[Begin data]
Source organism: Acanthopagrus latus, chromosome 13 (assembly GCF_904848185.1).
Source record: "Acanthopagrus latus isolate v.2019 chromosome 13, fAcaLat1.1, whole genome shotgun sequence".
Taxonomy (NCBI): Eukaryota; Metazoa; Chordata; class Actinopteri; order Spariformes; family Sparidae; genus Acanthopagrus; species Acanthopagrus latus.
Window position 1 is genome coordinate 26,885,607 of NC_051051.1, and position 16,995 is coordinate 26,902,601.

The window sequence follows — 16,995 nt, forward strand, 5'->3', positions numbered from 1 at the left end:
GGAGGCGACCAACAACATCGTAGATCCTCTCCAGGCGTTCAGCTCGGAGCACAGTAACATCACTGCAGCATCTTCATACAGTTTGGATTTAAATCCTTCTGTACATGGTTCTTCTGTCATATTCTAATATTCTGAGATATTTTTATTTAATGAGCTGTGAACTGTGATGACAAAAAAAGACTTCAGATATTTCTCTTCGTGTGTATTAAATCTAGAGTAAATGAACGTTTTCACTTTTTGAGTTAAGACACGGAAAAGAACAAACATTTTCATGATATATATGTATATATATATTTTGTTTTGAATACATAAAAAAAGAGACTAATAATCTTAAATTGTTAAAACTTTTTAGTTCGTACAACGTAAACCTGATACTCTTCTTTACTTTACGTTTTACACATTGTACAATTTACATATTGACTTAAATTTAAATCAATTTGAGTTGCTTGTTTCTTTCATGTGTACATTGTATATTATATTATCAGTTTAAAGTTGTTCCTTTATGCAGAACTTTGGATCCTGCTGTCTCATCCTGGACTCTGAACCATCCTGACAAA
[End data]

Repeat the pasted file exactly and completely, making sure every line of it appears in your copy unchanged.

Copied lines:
Source organism: Acanthopagrus latus, chromosome 13 (assembly GCF_904848185.1).
Source record: "Acanthopagrus latus isolate v.2019 chromosome 13, fAcaLat1.1, whole genome shotgun sequence".
Taxonomy (NCBI): Eukaryota; Metazoa; Chordata; class Actinopteri; order Spariformes; family Sparidae; genus Acanthopagrus; species Acanthopagrus latus.
Window position 1 is genome coordinate 26,885,607 of NC_051051.1, and position 16,995 is coordinate 26,902,601.

The window sequence follows — 16,995 nt, forward strand, 5'->3', positions numbered from 1 at the left end:
GGAGGCGACCAACAACATCGTAGATCCTCTCCAGGCGTTCAGCTCGGAGCACAGTAACATCACTGCAGCATCTTCATACAGTTTGGATTTAAATCCTTCTGTACATGGTTCTTCTGTCATATTCTAATATTCTGAGATATTTTTATTTAATGAGCTGTGAACTGTGATGACAAAAAAAGACTTCAGATATTTCTCTTCGTGTGTATTAAATCTAGAGTAAATGAACGTTTTCACTTTTTGAGTTAAGACACGGAAAAGAACAAACATTTTCATGATATATATGTATATATATATTTTGTTTTGAATACATAAAAAAAGAGACTAATAATCTTAAATTGTTAAAACTTTTTAGTTCGTACAACGTAAACCTGATACTCTTCTTTACTTTACGTTTTACACATTGTACAATTTACATATTGACTTAAATTTAAATCAATTTGAGTTGCTTGTTTCTTTCATGTGTACATTGTATATTATATTATCAGTTTAAAGTTGTTCCTTTATGCAGAACTTTGGATCCTGCTGTCTCATCCTGGACTCTGAACCATCCTGACAAA